Therapeutic strategies targeting the deranged endothelium in bones have also been used to treat GSD. Interferon alpha-2b as a single agent exerted a noticeable clinical benefit in a patient with GSD that previously received radiation therapy and ligation of the thoracic duct [33]. Interferon alpha-2b combined with clondronate also showed a therapeutic benefit; however, since both agents were given simultaneously, it is unclear which drug was more important for the improvement in the patient’s condition [17]. Clinical improvement has also been noted in cases where pegylated interferon alpha-2b has been combined with zoledronic acid [6] or surgery [34]. Interferon alpha with steroid therapy also induced disease remission in a patient [35]. The anti-VEGF-A antibody bevacizumab has also been used to successfully treat a case of GSD [36]. In recent years, sirolimus has grown in popularity for treating GSD. Several cases have been published reporting positive outcomes in GSD patients treated with Sirolimus [37-41; 52].

 

Animal Models

Transgenic mice that overexpress VEGF-C in bone exhibit a phenotype that resembles GSD. Osx-tTA;TetO-Vegfc mice have lymphatics in their bones and they have porous cortical bone [42]. Osx-tTA;TetO-Vegfc mice also have more osteoclasts than control mice and zoledronic acid can attenuate bone loss in Osx-tTA;TetO-Vegfc mice [42]. In the future, Osx-tTA;TetO-Vegfc mice could be used to determine how lymphatics form in bone and promote bone loss.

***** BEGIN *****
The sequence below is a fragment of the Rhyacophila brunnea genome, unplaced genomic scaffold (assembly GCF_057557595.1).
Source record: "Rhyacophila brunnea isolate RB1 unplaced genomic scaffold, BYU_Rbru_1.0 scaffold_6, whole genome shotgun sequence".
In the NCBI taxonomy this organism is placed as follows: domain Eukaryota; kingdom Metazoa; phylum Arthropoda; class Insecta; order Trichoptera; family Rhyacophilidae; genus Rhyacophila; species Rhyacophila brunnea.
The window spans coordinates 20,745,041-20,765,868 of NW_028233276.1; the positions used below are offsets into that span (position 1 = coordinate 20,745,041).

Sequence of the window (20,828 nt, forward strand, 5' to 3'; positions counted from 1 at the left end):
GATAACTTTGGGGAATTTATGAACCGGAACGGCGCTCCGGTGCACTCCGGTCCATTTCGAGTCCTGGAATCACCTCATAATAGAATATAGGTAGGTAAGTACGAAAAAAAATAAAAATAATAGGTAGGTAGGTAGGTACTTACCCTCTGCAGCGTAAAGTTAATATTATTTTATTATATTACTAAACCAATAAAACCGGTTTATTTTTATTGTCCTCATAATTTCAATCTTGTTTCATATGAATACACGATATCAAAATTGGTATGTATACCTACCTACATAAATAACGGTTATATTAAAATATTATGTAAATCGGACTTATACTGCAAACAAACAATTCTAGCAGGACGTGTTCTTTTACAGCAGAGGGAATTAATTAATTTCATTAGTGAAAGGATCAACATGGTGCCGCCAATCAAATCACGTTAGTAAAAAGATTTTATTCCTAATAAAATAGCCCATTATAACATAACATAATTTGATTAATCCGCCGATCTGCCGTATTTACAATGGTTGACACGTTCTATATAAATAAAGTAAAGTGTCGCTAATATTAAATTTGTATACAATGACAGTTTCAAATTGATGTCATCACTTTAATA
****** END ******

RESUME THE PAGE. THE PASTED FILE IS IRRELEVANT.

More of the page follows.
GENERALIZED LYMPHATIC ANOMALY

 

Clinical Features

Generalized lymphatic anomaly (GLA) is rare disease of the lymphatic system [43]. Although GLA can present at any age, it is typically diagnosed in children [43]. This condition may affect a single organ, but commonly involves multiple organs [43]. Thoracic involvement frequently presents with chylous effusions and is associated with a poor prognosis and a high mortality rate, especially in children [43, 44]. Symptoms of GLA are nonspecific and include wheezing, cough, dyspnea, and chest pain [45]. These nonspecific symptoms cause pulmonary GLA to be misdiagnosed as asthma in many individuals [46]. However, imaging (MRI and CT) and histological analysis can assist in the correct diagnosis of GLA.

 

Approximately 40% of patients with GLA have bone involvement [46]. GLA patients with bone involvement exhibit loss of medullary bone, but not cortical bone [47]. GLA patients with bone involvement tend to have more bones affected than GSD patients and the appendicular skeleton is more frequently involved in GLA than GSD [47].